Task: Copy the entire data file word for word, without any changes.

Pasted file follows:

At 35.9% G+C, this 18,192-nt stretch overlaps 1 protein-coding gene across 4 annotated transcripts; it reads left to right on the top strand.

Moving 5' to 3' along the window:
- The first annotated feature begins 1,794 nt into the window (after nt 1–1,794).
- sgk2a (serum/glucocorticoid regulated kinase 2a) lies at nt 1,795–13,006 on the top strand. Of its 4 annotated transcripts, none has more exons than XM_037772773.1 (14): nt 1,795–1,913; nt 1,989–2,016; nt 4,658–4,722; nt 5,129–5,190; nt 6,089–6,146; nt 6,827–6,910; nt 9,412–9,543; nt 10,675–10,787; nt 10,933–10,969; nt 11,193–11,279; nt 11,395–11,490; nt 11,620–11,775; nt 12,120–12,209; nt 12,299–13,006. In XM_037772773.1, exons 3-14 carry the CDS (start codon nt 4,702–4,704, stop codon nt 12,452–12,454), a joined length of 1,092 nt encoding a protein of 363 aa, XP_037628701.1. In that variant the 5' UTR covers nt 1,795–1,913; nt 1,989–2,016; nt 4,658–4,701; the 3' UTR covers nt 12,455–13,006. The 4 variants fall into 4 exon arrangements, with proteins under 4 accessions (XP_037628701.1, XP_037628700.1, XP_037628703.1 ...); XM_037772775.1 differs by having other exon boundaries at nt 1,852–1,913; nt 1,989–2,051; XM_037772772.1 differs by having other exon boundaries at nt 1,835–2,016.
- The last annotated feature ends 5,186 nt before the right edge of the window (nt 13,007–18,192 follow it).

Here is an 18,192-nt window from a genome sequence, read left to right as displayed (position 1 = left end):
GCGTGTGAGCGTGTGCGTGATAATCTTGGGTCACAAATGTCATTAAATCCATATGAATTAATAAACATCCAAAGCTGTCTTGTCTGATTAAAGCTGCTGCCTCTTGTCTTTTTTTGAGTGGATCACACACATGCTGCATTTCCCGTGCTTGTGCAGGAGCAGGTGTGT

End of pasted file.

At 35.9% G+C, this 18,192-nt stretch overlaps 1 protein-coding gene across 4 annotated transcripts; it reads left to right on the top strand.

Moving 5' to 3' along the window:
- The first annotated feature begins 1,794 nt into the window (after nt 1–1,794).
- sgk2a (serum/glucocorticoid regulated kinase 2a) lies at nt 1,795–13,006 on the top strand. Of its 4 annotated transcripts, none has more exons than XM_037772773.1 (14): nt 1,795–1,913; nt 1,989–2,016; nt 4,658–4,722; nt 5,129–5,190; nt 6,089–6,146; nt 6,827–6,910; nt 9,412–9,543; nt 10,675–10,787; nt 10,933–10,969; nt 11,193–11,279; nt 11,395–11,490; nt 11,620–11,775; nt 12,120–12,209; nt 12,299–13,006. In XM_037772773.1, exons 3-14 carry the CDS (start codon nt 4,702–4,704, stop codon nt 12,452–12,454), a joined length of 1,092 nt encoding a protein of 363 aa, XP_037628701.1. In that variant the 5' UTR covers nt 1,795–1,913; nt 1,989–2,016; nt 4,658–4,701; the 3' UTR covers nt 12,455–13,006. The 4 variants fall into 4 exon arrangements, with proteins under 4 accessions (XP_037628701.1, XP_037628700.1, XP_037628703.1 ...); XM_037772775.1 differs by having other exon boundaries at nt 1,852–1,913; nt 1,989–2,051; XM_037772772.1 differs by having other exon boundaries at nt 1,835–2,016.
- The last annotated feature ends 5,186 nt before the right edge of the window (nt 13,007–18,192 follow it).

Here is an 18,192-nt window from a genome sequence, read left to right as displayed (position 1 = left end):
GCGTGTGAGCGTGTGCGTGATAATCTTGGGTCACAAATGTCATTAAATCCATATGAATTAATAAACATCCAAAGCTGTCTTGTCTGATTAAAGCTGCTGCCTCTTGTCTTTTTTTGAGTGGATCACACACATGCTGCATTTCCCGTGCTTGTGCAGGAGCAGGTGTGT